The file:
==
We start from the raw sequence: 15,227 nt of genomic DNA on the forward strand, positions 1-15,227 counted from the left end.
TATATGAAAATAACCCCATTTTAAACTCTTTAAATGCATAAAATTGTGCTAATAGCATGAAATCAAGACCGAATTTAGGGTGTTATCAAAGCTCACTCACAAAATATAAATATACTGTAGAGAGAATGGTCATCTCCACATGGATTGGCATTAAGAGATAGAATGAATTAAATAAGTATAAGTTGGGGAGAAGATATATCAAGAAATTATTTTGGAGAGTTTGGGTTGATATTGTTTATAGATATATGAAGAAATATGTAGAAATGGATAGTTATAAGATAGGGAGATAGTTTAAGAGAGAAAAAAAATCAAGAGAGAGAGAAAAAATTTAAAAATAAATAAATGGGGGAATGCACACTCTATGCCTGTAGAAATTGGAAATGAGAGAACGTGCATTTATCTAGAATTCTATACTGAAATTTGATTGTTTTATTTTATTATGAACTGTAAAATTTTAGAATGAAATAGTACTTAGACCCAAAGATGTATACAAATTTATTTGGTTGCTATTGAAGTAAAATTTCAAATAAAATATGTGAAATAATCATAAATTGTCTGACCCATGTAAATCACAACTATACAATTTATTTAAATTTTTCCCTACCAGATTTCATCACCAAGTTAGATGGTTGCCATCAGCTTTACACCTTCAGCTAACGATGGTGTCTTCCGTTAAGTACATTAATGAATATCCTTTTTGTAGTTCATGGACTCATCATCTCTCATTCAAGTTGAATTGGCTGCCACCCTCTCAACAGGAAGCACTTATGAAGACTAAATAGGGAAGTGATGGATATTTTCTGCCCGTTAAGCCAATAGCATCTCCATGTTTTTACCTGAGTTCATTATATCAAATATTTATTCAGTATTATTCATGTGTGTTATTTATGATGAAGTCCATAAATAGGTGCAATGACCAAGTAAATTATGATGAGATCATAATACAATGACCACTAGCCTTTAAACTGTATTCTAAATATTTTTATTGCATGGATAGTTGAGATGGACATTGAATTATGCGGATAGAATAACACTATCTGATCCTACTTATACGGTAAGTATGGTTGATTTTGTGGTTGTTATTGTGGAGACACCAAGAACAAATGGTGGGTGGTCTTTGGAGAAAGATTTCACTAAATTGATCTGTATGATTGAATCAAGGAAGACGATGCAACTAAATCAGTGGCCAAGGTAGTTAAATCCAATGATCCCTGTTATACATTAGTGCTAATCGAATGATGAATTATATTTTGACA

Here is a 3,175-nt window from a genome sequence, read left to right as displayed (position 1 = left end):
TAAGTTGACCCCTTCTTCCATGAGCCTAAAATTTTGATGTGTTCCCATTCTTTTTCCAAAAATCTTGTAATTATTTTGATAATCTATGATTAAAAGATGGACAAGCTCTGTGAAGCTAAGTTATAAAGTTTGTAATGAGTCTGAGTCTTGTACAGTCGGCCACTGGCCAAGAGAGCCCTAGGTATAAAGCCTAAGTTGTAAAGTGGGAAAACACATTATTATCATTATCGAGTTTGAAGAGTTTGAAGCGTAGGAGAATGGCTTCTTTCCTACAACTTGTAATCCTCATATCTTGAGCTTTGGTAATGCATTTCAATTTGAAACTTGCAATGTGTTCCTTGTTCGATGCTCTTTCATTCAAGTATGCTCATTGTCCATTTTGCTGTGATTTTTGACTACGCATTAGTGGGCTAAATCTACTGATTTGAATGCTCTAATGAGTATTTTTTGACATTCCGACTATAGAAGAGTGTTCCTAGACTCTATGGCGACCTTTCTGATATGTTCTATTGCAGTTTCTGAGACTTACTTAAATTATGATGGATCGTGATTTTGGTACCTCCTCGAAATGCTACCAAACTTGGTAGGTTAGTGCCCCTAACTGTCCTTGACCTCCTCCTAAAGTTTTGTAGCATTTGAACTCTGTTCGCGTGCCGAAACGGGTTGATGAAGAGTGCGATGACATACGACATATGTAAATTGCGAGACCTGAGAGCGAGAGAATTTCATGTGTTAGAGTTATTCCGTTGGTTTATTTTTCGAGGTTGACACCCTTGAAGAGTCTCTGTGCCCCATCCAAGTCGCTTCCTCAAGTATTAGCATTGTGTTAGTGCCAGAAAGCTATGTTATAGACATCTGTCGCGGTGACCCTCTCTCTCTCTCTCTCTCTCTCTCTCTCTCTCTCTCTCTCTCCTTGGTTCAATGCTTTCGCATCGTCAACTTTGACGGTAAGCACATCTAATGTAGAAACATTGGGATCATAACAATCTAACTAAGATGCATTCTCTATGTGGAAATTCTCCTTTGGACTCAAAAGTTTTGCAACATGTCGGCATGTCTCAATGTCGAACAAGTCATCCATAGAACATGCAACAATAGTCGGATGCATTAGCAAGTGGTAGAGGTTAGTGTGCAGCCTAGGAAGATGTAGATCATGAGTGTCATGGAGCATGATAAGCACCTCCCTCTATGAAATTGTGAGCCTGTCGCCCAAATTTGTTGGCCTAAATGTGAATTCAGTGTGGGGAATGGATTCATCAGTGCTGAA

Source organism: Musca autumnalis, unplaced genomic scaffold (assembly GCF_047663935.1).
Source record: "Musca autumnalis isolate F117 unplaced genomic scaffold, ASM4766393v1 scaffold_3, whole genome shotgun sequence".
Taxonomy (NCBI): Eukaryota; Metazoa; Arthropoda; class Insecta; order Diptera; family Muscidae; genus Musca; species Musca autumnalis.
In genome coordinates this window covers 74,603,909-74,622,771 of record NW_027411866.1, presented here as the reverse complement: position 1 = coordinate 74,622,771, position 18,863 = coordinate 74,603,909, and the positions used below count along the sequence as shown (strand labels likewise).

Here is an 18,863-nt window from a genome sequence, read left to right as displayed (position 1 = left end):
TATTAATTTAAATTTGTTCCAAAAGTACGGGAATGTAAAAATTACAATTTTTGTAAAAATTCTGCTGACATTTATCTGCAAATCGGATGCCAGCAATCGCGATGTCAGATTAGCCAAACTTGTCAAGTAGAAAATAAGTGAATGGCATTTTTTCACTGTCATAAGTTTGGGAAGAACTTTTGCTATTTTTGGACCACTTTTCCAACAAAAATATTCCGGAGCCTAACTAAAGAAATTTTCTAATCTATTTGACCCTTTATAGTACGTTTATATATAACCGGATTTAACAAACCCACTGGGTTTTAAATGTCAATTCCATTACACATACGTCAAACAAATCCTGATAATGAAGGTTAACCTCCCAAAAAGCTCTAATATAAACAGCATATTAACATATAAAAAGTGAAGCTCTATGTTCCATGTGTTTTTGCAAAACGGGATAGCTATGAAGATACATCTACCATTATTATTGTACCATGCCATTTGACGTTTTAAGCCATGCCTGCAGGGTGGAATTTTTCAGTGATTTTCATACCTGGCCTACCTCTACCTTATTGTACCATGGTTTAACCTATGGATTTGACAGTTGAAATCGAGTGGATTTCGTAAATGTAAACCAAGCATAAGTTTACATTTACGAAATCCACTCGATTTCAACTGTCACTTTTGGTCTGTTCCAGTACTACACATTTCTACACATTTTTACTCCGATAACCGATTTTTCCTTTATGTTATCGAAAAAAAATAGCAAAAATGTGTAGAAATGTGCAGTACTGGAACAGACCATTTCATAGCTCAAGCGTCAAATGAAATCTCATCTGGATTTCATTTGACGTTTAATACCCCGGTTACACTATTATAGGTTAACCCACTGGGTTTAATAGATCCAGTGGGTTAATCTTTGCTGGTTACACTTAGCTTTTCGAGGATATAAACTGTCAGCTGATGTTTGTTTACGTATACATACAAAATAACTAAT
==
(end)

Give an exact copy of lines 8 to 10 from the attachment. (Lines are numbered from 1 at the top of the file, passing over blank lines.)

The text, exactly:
In genome coordinates this window covers 74,603,909-74,622,771 of record NW_027411866.1, presented here as the reverse complement: position 1 = coordinate 74,622,771, position 18,863 = coordinate 74,603,909, and the positions used below count along the sequence as shown (strand labels likewise).

Here is an 18,863-nt window from a genome sequence, read left to right as displayed (position 1 = left end):
TATTAATTTAAATTTGTTCCAAAAGTACGGGAATGTAAAAATTACAATTTTTGTAAAAATTCTGCTGACATTTATCTGCAAATCGGATGCCAGCAATCGCGATGTCAGATTAGCCAAACTTGTCAAGTAGAAAATAAGTGAATGGCATTTTTTCACTGTCATAAGTTTGGGAAGAACTTTTGCTATTTTTGGACCACTTTTCCAACAAAAATATTCCGGAGCCTAACTAAAGAAATTTTCTAATCTATTTGACCCTTTATAGTACGTTTATATATAACCGGATTTAACAAACCCACTGGGTTTTAAATGTCAATTCCATTACACATACGTCAAACAAATCCTGATAATGAAGGTTAACCTCCCAAAAAGCTCTAATATAAACAGCATATTAACATATAAAAAGTGAAGCTCTATGTTCCATGTGTTTTTGCAAAACGGGATAGCTATGAAGATACATCTACCATTATTATTGTACCATGCCATTTGACGTTTTAAGCCATGCCTGCAGGGTGGAATTTTTCAGTGATTTTCATACCTGGCCTACCTCTACCTTATTGTACCATGGTTTAACCTATGGATTTGACAGTTGAAATCGAGTGGATTTCGTAAATGTAAACCAAGCATAAGTTTACATTTACGAAATCCACTCGATTTCAACTGTCACTTTTGGTCTGTTCCAGTACTACACATTTCTACACATTTTTACTCCGATAACCGATTTTTCCTTTATGTTATCGAAAAAAAATAGCAAAAATGTGTAGAAATGTGCAGTACTGGAACAGACCATTTCATAGCTCAAGCGTCAAATGAAATCTCATCTGGATTTCATTTGACGTTTAATACCCCGGTTACACTATTATAGGTTAACCCACTGGGTTTAATAGATCCAGTGGGTTAATCTTTGCTGGTTACACTTAGCTTTTCGAGGATATAAACTGTCAGCTGATGTTTGTTTACGTATACATACAAAATAACTAAT